22 January 2020

Ongoing dry conditions have forced a ban on sprinklers in Masterton, with garden watering limited to handheld hoses only until the level of the Waingawa River improves.

Masterton District Council (MDC) is responding to flows in the river, the source of Masterton’s drinking water, falling below 1,300 litres per second.

MDC’s Manager Assets and Operations David Hopman said the restriction to using only handheld hoses was unusual, but warned forecasts indicated even tighter restrictions may be necessary.

All watering would be prohibited if flows fall below 1,100 l/s.

“We appreciate that garden lovers in Masterton will find being unable to use sprinklers tough, but we are going through an unusually dry period.

“And weather forecasts do not show much significant rain in the next month, which will put the river under even greater strain.

“That could mean a total watering ban is required in coming weeks. That’s something we’ve avoided, with the help of the weather, for about a decade, and is not a step we would take lightly.”

Watering was last limited to handheld hoses briefly in October 2018, before a very wet November and December eased the situation.

Mr Hopman said gardeners should be able to keep plants healthy using handheld hoses.

The council itself is continuing to implement water conservation measures, including spending around $40,000 a year on leak detection. It also has an ongoing programme of replacing old water mains, uses non-potable bore water to irrigate sports parks, and has introduced drought-resistant plant species in public spaces.

Next month, it will begin the installation of water meters, which are expected to reduce consumption and aid in leak detection.

Do your part, be water smart

The Council appreciates that not watering gardens may be a big ask for some people, but there are some handy tips and tricks that can help you save water both in your home and in your garden.

In your garden:

  • Use a hose with a trigger to control the water flow and the start-stop action. It also helps direct water without wasting any.
  • Turn the tap off when you’re finished.
  • Use a broom to sweep hard surfaces like paths and driveways instead of trying to hose down leaves and twigs.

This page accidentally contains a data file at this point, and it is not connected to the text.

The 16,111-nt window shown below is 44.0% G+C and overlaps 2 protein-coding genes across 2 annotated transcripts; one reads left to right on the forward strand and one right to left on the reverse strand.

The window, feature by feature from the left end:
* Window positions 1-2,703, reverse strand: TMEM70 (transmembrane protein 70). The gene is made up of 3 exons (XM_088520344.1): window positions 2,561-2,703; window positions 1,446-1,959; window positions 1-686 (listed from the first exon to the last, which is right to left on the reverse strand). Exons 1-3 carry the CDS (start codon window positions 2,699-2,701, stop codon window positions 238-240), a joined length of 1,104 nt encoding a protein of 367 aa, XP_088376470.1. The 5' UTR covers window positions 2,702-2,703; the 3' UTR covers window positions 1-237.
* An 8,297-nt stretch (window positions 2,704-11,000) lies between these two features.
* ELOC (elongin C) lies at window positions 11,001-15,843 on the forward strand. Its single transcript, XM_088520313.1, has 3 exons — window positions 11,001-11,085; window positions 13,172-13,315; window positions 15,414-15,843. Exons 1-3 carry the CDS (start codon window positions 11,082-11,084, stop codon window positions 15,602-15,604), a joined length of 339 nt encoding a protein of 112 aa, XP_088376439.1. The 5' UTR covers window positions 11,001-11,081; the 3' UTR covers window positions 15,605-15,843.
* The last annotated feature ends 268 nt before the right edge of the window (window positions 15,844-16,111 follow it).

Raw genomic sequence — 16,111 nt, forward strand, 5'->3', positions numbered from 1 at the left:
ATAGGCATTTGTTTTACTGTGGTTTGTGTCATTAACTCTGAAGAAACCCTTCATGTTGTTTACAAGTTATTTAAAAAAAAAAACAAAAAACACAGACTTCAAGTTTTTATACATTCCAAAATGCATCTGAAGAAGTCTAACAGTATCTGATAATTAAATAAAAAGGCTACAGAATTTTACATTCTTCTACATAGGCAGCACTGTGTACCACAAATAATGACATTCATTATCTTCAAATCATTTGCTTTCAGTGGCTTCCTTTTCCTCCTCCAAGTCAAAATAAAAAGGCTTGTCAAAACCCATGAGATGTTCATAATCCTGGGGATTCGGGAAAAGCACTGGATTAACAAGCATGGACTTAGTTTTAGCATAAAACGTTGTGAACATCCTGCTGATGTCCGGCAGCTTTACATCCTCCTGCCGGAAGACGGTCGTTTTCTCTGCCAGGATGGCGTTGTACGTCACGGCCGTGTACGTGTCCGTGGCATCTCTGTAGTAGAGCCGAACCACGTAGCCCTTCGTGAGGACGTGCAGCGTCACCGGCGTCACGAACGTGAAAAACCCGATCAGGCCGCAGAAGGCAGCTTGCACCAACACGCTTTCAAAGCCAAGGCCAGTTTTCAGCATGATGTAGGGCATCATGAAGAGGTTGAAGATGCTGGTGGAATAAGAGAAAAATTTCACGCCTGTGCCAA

• Use a bucket and sponge instead of a hose to wash your car and, where possible, wash your car on the lawn to prevent soapy water from entering the street drain and into streams and rivers.
  • Switch to drought-tolerant plants to cope with dry summer weather and watering restrictions.
  • Recycle bath/shower water or water used in your washing machine (also called greywater) on the garden, but only on plants that are not going to be eaten. Greywater should not be stored and should be used immediately to prevent disease.
  • Group your plants into high or low water users to develop an efficient watering system.
  • Use mulch to retain moisture in the soil and to protect from drying effects of wind and sun. Mulching also helps keep weeds out.
  • Weed your garden regularly as weeds compete for available moisture.
  • Leaf cover and lawn clippings left on the lawn serve as a good mulch to provide shade, slow water loss, conserve moisture and help preserve nutrients in the soil.
  • Test soil moisture every 4-7 days during dry weather conditions, and only water if needed.
  • Don’t let the sun and wind strip your plants of their moisture. Water your garden on calm days during the cool hours – early morning or evening – to avoid rapid evaporation.
  • Water your garden low and slow – plants take up moisture through their feeder roots and low, slow watering by hand is the best way to get it there. Moveable sprinklers are the least water effective.
  • Deep soak your plants to encourage feeder roots to grow deeply in search of water instead of sprinkling, which encourages shallow roots.
  • Avoid over-watering your plants as it encourages fungus, root rot, rusts, mildew and black-spot.

 In your home:

  • Turn the tap off while brushing your teeth.
  • Take shorter showers.
  • Fix any leaky taps, toilets and showers. Also fix dripping garden taps.
  • Install dual-flush toilets instead of single flush toilets when renovating.
  • Use the dishwasher and washing machine only when you have a full load.
  • Put the plug in the sink when shaving or washing hands, dishes or vegetables, and run just enough water for what you’re doing.
  • Don’t use your toilet as a rubbish bin; it takes a lot more water to flush down sanitary waste, cigarette butts, food leftovers, etc.
  • Install a shower flow-saver disc to your existing shower to not only reduce the excess flow of water but also your water heating bill.
  • Use water-efficient appliances, bathroom fittings and tapware. The “star” rating stickers indicate the water-efficiency, and there can be large differences in water use between products, so make sure to buy or upgrade to water-efficient when possible.